Readings with adjoining hexagrams from the Sequence have a particular resonance, I think. In this reading, the changing lines reveal how the Well stands behind Radical Change. Such change, after all, doesn’t happen by itself: it takes energy to overcome inertia. The Sequence of Hexagrams points to where that energy might come from:
‘The way (dao) of the Well does not allow things not to change radically.’
That double negative – ‘does not allow not changing radically’ – is potent stuff. It’s not possible to tap into the Well without bringing about Radical Change.
This always reminds me (not least because the name of 49 also means ‘leather’) of the saying in the Gospels, that you don’t store new wine in old wineskins. That’s just practical common sense: new wine would still be fermenting, and the stiff, unyielding leather of the old skins would burst under the pressure. If the essence is fresh and alive, then the form must also be new and flexible – and if it isn’t, it will break. Likewise, if our readings tap into unchanging essence, then they will require that our way of living be flexible enough to change. (Many people seem to know this intuitively, and avoid asking Yi a question they ‘logically’ should be asking because they sense their unreadiness.)
The way of the Well requires Radical Change; Radical Change needs an underlying resource to justify and sustain it.
‘The Well. Moving the city, not moving the well.
Without loss, without gain,
They come and go, the well wells.
Almost drawn the water, but the rope does not quite reach the water,
Or breaking one’s clay jug,
Hexagram 48 is an old friend in readings about the oracle. Jung, in his famous foreword to the Wilhelm translation, wasn’t the last person to find Yi referring to itself as a Well, and I don’t imagine he was the first. It’s a very natural, fitting image – the unchanging resource, always present, ‘wholly connected’ (Zagua); the efforts needed to reach it and keep our connection in good order.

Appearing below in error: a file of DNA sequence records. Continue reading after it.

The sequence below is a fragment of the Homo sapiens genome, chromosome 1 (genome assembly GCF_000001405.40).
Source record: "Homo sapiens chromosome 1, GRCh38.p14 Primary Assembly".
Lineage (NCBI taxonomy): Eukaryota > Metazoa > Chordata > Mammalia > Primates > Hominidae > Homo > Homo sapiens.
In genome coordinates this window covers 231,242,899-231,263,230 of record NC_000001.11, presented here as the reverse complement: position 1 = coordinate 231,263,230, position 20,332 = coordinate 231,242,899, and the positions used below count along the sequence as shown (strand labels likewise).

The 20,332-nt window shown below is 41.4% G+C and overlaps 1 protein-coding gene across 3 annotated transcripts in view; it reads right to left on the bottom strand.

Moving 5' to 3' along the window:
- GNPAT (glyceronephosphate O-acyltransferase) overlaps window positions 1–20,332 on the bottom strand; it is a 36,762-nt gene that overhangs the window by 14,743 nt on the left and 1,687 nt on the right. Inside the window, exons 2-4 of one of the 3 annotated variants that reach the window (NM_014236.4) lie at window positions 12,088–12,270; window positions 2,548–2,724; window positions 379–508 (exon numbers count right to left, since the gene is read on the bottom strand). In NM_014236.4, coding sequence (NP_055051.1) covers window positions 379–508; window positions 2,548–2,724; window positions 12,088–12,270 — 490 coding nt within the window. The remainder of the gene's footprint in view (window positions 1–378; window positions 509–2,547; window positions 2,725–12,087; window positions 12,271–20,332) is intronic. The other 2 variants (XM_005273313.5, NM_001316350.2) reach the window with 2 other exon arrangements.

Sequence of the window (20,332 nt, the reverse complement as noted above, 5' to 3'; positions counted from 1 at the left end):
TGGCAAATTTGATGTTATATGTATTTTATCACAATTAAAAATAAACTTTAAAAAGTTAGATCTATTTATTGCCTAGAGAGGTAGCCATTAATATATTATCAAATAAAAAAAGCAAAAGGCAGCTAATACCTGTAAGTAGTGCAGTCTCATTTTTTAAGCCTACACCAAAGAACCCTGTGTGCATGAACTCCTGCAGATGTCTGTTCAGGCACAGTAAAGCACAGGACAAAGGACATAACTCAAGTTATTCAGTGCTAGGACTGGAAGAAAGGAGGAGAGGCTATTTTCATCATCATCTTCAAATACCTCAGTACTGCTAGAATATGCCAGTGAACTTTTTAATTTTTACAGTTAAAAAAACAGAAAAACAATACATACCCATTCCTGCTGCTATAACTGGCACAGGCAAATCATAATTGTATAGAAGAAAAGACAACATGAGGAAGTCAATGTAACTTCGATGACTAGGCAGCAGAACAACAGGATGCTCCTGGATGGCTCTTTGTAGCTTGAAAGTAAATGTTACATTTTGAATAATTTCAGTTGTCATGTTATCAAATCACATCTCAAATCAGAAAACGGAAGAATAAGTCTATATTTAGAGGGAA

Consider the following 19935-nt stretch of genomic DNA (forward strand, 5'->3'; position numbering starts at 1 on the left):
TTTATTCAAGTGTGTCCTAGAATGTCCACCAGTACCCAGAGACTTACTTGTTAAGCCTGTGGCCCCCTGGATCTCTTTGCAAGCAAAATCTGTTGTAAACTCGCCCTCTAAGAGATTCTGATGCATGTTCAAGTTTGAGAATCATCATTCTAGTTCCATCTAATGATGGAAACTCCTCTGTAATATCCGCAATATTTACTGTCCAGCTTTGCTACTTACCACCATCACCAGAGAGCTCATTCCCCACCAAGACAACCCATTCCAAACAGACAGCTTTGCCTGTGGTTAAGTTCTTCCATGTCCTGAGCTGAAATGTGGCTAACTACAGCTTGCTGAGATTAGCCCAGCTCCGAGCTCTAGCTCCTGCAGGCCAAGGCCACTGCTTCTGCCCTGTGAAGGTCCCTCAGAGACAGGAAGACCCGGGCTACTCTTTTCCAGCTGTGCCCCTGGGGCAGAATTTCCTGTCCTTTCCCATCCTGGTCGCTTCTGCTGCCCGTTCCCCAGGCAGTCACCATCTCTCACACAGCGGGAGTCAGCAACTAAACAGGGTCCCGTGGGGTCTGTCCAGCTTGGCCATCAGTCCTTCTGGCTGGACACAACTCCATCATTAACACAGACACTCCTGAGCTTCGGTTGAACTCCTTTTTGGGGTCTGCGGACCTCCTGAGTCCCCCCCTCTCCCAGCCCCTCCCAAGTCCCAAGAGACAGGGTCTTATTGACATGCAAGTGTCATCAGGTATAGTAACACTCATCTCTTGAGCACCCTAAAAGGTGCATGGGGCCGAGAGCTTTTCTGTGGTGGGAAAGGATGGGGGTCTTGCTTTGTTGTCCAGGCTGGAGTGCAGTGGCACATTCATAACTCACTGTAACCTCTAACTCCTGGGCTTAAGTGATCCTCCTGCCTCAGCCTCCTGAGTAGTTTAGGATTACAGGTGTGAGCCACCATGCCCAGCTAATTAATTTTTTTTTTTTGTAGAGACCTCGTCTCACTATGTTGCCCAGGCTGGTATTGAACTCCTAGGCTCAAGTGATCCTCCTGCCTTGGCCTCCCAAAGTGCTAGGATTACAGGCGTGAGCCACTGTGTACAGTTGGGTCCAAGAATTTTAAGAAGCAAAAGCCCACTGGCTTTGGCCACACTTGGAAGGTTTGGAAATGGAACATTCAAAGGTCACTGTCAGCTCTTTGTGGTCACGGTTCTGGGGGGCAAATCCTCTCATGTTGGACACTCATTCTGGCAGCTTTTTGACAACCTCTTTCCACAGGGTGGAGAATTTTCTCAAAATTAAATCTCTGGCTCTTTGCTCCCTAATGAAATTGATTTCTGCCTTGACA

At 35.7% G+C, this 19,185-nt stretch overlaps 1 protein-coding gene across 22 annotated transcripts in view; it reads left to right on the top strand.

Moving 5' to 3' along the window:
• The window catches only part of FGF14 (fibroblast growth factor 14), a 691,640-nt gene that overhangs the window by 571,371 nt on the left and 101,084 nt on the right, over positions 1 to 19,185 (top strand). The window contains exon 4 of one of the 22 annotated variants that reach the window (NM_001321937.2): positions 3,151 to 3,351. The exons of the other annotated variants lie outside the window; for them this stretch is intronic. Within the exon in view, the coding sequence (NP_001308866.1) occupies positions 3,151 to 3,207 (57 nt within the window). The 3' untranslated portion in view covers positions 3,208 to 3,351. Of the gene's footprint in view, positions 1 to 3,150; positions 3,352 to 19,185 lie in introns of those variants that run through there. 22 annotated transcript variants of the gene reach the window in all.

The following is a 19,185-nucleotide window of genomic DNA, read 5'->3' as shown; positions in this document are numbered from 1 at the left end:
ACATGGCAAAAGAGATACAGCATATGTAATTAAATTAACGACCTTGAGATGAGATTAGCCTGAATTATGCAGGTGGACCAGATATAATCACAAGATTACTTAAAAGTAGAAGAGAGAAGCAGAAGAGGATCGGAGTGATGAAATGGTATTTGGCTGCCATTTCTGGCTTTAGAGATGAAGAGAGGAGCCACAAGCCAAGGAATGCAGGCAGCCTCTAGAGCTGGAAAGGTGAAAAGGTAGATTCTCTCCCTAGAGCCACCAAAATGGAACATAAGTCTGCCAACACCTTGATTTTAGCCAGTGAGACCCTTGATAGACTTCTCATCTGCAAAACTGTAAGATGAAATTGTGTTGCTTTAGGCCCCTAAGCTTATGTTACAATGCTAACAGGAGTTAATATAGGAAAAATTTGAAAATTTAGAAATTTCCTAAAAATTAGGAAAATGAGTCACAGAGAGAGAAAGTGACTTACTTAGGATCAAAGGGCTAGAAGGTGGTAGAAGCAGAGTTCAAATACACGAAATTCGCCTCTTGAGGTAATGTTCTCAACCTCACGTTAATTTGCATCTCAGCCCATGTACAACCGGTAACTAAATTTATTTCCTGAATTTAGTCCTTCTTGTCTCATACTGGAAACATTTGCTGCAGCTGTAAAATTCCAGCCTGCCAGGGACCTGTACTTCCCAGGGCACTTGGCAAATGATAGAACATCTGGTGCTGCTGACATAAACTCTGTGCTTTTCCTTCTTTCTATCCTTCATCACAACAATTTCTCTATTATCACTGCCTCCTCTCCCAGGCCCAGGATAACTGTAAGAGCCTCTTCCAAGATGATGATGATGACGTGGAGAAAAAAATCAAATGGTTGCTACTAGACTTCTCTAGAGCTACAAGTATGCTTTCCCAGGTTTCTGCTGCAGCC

The text says that all kinds of human things can change (foreshadowing 49), and the well is what doesn’t change. Literally it says, ‘No loss, no gain, going-coming, welling-welling.’ Welling-welling… personally I think this is making a ‘deep’ point about the changing and the unchanging, and the relationship between them.
So Hexagram 49 is about timeliness, the fu (trust, truth, confidence) of the right moment. And the relating hexagram, behind it, is about the timeless – only, as you might expect from Yi, not just about the elegant metaphysics of the thing, but about the work we have to do to maintain it. If our well-usage and -maintenance skills are not up to the task, disaster. (And there are, goodness knows, plenty of ways to approach the oracle with a short rope, or smash the jug.) This is pointing to divination as (part of) a practice of staying connected to source.
Taking one step further back in the Sequence sets this in context, and reflects the human need for divination in a way we can recognise. The Well follows from Hexagram 47, Confined: an image of frustration, entrapment and isolation. This is when we ask: when we’re stuck, when the answers or help to be had ‘out there’ are just not sufficient to the need. Then,
‘Confined in reaching upward naturally means turning inward, and so the Well follows.’
Naturally – where else?
One other thing about the Well: to be literal-minded for a moment, one person unaided cannot dig and maintain one. While we can read this relating hexagram as talking purely about an individual process – being blocked, reaching inward for spiritual connection, doing the work to keep that connection alive, and…
‘Above the wood is the stream. The Well.
A noble one toils with the people, encouraging them to help one another.’
…involving all parts of yourself in the work with plenty of ‘positive self-talk’ – I think that would be missing some of the point. On the one hand, divination speaks perfectly to this ‘age of the individual’: it’s just you and the oracle, in conversation, and that sense of being spoken to individually is the heart of the experience. On the other hand… the Yijing is the product of a huge, living tradition of people exploring, meditating, divining and sharing. Consulting the oracle, you may find yourself immersed in the tradition – or beyond that, in common humanity.